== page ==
Gladiator Trident SLI Black Pearl review

PC manufacturers seem to be getting more ambitious by the month when it comes to overclocking Intel’s current roster of processors. As if to demonstrate that fact, Gladiator’s latest machine, the Trident SLI Black Pearl, arrived in the PC Pro Labs with its Core i7-930 chip boosted from 2.8GHz to 4GHz.

That isn’t the i7-930’s only impressive statistic. As befits a part that sits snuggly in the upper echelons of Intel’s range, it’s kitted out with the full range of mod-cons, from Turbo Boost and Hyper-Threading across its four cores, to a combined 10MB of L2 and L3 cache.

The combination of potent specification and dramatic overclock reaped rewards in our application benchmarks. An overall score of 2.8 is the third-fastest in PC Pro history, and only 0.03 behind the current record-holder, the CyberPower Liquid i7 Kraken. In short, it’s far more power than most will ever need to fully harness.

Sitting below the processor is a pair of Nvidia GeForce GTX 460 graphics cards. We were impressed with it when it was released in July, and this is the first time we’ve seen two running in SLI. It’s also the first time we’ve seen these cards overclocked, with Aria boosting the 675MHz core to a nippier 800MHz.

Gladiator Trident SLI Black Pearl

Our tests revealed that lashing two GTX 460s together is a good idea. The Gladiator’s score of 57fps in our Very High quality Crysis benchmark is one frame faster than the Mesh 7’s, which was kitted out with an ATI Radeon HD 5970, and a playable 35fps in the same benchmark at a higher resolution of 2,560 x 1,440 is even more impressive.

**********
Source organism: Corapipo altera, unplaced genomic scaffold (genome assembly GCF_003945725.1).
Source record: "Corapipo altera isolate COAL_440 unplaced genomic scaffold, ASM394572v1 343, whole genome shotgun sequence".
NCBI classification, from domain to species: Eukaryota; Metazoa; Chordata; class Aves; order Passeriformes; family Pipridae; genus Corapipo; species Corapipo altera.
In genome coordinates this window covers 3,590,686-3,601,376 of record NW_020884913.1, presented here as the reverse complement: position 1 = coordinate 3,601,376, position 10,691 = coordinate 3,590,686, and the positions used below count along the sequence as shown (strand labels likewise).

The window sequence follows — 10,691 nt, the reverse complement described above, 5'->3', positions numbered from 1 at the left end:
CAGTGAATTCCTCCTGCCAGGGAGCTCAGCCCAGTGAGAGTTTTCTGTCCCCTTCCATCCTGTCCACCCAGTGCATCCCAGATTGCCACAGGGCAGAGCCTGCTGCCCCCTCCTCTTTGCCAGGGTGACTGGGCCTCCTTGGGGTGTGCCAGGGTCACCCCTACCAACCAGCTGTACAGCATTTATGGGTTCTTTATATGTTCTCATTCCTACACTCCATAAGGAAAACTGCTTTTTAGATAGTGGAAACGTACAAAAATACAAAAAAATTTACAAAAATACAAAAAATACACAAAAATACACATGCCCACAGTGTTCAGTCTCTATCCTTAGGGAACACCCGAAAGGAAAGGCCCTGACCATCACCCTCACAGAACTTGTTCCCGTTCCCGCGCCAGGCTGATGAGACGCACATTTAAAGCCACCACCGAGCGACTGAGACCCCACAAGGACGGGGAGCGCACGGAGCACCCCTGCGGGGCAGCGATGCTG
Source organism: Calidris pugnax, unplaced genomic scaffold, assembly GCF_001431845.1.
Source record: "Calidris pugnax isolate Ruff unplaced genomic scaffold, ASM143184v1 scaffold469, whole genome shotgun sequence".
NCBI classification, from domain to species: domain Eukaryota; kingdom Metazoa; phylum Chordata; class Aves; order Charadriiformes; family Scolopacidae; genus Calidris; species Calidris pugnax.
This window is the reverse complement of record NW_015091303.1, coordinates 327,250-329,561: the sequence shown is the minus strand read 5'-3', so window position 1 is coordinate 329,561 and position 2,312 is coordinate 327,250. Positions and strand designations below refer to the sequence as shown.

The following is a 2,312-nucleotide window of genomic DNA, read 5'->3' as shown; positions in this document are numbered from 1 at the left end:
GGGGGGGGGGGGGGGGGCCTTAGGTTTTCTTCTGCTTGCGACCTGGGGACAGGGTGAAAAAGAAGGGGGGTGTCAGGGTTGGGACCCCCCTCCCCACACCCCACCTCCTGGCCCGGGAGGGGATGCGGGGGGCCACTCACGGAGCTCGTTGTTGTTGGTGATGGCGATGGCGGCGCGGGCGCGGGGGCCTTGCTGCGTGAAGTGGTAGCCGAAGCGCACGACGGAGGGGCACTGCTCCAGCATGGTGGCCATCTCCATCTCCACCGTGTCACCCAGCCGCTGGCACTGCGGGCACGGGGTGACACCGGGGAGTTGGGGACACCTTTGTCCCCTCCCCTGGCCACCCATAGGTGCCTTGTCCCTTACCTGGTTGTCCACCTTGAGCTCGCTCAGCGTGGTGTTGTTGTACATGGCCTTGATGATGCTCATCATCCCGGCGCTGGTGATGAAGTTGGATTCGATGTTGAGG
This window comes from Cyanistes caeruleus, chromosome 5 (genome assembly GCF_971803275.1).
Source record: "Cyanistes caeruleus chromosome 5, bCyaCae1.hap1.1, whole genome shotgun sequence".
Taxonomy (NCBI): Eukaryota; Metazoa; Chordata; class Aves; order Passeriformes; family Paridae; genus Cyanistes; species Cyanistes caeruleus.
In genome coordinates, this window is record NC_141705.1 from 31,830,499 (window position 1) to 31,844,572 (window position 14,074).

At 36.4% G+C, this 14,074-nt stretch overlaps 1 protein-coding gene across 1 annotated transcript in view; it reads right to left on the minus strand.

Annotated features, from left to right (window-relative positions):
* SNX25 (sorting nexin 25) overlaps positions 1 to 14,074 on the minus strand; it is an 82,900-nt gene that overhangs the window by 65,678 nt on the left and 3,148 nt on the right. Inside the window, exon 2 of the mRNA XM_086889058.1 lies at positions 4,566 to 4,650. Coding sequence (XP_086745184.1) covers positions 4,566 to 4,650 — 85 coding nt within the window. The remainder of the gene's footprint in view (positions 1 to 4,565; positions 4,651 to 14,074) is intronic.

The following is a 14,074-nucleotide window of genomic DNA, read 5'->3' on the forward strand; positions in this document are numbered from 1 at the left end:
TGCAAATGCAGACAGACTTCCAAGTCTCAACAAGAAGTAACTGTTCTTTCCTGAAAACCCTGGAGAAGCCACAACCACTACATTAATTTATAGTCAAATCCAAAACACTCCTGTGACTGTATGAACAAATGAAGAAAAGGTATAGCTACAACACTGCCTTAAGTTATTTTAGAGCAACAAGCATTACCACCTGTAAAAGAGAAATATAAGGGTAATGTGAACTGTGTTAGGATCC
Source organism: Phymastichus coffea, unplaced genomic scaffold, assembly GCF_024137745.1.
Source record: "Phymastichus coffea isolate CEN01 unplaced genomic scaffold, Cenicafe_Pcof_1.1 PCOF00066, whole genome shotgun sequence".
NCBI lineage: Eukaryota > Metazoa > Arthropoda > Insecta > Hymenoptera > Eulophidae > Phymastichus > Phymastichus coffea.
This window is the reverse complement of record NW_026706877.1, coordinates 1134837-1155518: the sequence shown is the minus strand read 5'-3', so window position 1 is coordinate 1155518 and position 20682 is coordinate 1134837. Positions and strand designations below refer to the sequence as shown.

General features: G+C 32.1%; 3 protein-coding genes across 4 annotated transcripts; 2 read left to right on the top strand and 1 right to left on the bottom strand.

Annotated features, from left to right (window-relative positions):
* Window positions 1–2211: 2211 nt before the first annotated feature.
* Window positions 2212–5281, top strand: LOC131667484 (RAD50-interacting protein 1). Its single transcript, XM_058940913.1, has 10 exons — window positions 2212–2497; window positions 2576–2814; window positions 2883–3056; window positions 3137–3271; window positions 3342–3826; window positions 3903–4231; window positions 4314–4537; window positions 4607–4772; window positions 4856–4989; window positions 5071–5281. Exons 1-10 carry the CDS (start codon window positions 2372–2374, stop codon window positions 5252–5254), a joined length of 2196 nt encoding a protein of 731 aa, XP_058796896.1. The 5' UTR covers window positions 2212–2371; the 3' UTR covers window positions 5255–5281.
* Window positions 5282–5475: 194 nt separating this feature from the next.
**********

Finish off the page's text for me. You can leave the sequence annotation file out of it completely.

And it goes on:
The rest of the specification is just as accomplished. Six gigabytes of RAM is more than we see in most systems. Windows 7 Home Premium 64-bit is installed on a 64GB Crucial RealSSD solid-state drive to speed up boot times and system. Traditional storage takes the form of a 1TB Samsung SpinPoint F3 hard disk, and there’s a DVD writer too. The only disappointment is the absence of a Blu-ray drive.

The chassis looks good, and although we haven’t seen the Fractal Design Desire R2 before, its clean, minimalist lines and glossy black finish make a positive first impression. Build quality is excellent, and there are plenty of ports and sockets, with a pair of USB 2 and eSATA connectors on the front, plus USB 3, FireWire, PS/2 and more on the rear.

Inside, both side panels are coated in noise-absorbing bitumen, and the inside of the sleek door is layered with foam – all nice touches aimed at keeping intrusive fan whirr and vibrations to a minimum. The power supply sits on rubber feet, and the hard disk cages – oddly painted white – are finished with small rubber pads.

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